In the opening episode of the third series of Succession, the much-acclaimed TV series about power struggles within a fictional media family, Roman Roy calls his sister Shiv to gloat over the news that she is not going to succeed their father as CEO of the multi-billion dollar family business.
Roman has learned that he hasn’t got the job either. But that’s not the point. His personal disappointment is superseded by the satisfaction he takes in his sister losing out. In that scene is distilled the essence of sibling rivalry, the notion that almost any setback can be ameliorated by the failure of a brother or sister, just as no success is big enough if a sibling’s is bigger.
Succession is said to have been inspired in part by the Murdoch family, the ferociously competitive brood that have spent decades vying for the attention and favour of the family head, Rupert. But according to a study that was commissioned by Now TV to promote the new Succession series, there’s a little bit of the Roys or Murdochs in many of us.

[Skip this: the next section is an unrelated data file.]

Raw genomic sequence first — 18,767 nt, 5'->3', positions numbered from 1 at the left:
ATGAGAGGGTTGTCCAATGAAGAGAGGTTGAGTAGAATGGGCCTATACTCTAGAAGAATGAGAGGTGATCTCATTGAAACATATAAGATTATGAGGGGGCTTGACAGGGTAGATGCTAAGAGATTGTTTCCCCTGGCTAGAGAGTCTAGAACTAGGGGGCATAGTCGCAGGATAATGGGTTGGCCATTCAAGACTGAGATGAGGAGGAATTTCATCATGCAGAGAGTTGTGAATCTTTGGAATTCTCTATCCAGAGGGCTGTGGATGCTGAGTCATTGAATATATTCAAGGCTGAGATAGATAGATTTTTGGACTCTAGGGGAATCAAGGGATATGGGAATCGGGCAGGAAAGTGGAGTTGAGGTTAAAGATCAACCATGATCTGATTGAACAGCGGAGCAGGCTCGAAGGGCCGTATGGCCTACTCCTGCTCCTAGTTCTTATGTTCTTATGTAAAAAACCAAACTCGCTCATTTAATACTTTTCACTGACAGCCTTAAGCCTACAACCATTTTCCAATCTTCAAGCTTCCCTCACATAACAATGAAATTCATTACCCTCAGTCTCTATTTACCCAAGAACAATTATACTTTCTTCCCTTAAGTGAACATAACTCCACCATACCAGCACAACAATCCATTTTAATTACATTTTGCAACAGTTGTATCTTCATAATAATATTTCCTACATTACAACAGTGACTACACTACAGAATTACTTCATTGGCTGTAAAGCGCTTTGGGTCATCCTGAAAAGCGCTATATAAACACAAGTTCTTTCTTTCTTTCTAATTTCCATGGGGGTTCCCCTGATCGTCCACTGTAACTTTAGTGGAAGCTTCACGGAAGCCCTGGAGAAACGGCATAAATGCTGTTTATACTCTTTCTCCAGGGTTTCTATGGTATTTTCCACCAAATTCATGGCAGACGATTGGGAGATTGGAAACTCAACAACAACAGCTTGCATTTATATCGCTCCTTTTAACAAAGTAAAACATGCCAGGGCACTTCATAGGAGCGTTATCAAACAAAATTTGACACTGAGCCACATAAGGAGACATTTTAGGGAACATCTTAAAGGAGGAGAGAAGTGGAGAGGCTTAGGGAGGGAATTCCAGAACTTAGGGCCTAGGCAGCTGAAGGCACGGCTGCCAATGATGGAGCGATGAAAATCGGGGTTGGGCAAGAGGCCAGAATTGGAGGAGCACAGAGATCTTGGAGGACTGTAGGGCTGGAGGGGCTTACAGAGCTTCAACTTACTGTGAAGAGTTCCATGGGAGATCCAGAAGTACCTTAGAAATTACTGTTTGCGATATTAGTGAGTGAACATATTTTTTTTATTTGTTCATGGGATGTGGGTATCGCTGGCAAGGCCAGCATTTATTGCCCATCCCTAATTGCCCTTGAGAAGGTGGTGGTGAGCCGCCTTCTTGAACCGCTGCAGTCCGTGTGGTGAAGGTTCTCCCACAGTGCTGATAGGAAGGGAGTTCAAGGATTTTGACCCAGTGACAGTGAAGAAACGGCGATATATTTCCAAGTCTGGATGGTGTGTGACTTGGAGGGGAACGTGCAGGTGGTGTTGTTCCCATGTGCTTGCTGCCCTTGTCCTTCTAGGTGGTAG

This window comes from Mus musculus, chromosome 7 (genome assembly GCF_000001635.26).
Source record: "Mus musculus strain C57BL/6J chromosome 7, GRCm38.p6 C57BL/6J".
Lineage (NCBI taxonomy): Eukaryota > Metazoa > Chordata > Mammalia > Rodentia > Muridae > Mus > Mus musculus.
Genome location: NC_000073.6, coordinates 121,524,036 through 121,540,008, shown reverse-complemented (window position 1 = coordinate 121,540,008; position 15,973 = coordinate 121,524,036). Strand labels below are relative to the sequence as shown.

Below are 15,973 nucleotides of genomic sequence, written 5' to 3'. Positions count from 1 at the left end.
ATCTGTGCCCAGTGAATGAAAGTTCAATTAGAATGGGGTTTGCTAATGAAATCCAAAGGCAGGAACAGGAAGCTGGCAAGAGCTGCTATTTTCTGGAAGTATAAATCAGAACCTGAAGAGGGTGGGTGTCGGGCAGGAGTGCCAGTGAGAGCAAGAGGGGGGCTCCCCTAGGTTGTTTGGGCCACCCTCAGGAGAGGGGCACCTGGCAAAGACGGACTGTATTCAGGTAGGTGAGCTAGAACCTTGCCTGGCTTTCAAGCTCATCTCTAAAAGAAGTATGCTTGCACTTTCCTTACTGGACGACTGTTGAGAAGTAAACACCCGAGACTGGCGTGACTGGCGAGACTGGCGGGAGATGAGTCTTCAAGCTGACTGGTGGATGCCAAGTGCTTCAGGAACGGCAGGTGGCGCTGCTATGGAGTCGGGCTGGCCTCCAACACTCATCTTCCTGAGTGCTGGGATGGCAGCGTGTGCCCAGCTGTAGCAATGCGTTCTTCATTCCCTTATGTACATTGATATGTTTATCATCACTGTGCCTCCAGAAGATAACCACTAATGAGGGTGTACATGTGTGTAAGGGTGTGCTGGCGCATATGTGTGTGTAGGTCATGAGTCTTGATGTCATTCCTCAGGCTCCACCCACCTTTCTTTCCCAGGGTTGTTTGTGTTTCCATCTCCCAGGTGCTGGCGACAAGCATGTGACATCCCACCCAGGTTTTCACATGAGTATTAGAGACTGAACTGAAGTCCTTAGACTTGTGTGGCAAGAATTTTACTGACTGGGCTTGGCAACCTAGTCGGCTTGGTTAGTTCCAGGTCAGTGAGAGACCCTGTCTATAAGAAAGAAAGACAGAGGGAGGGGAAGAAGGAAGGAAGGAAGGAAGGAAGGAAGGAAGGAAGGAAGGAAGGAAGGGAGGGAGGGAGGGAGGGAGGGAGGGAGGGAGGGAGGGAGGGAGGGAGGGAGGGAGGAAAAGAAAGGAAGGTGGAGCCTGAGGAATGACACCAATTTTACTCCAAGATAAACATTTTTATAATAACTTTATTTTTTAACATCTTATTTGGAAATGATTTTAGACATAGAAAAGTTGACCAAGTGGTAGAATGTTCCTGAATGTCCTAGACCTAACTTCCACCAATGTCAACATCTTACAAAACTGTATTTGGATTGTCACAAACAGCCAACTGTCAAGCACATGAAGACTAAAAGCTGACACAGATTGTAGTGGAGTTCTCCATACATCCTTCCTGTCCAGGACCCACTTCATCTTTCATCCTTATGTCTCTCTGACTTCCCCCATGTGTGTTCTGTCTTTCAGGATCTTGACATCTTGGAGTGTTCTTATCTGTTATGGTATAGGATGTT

More than a quarter of 2,000 adults who took part in a poll said that they had a competitive relationship with their siblings about careers, housing, and who is the favoured child. Striking as that statistic is – only a quarter? – the sentiments it points to are hardly a revelation.
One of the founding myths of the three great Abrahamic religions is the story of Cain and Abel, the sons of Adam and Eve. Angered by God’s preference for Abel’s gift, Cain killed his brother and was condemned to a life of wandering. The moral of the story has been largely forgotten, but the suspicion that a rival sibling enjoys preferential treatment has never really gone away.
Nor are some parents above fostering that suspicion, by setting their children to compete for their love. That, after all, is the premise of arguably Shakespeare’s greatest play, King Lear, in which three daughters are tasked with indulging their father in his dotage as he prepares to divide his kingdom among them. Without spoiling the plot, it does not end happily.
In reality British royal history – like all other royal histories – is littered with vicious disputes between siblings. For centuries brothers – and sisters too – were viewed as the main threat to a sovereign’s position.
The current froideur between Prince William and his brother Harry barely qualifies as a tiff when compared, for example, with the feud between Mary I and her sister Elizabeth, whom she imprisoned in the Tower. Harry, by contrast, has to somehow endure a £11m house in California with a swimming pool, wine cellar and spa.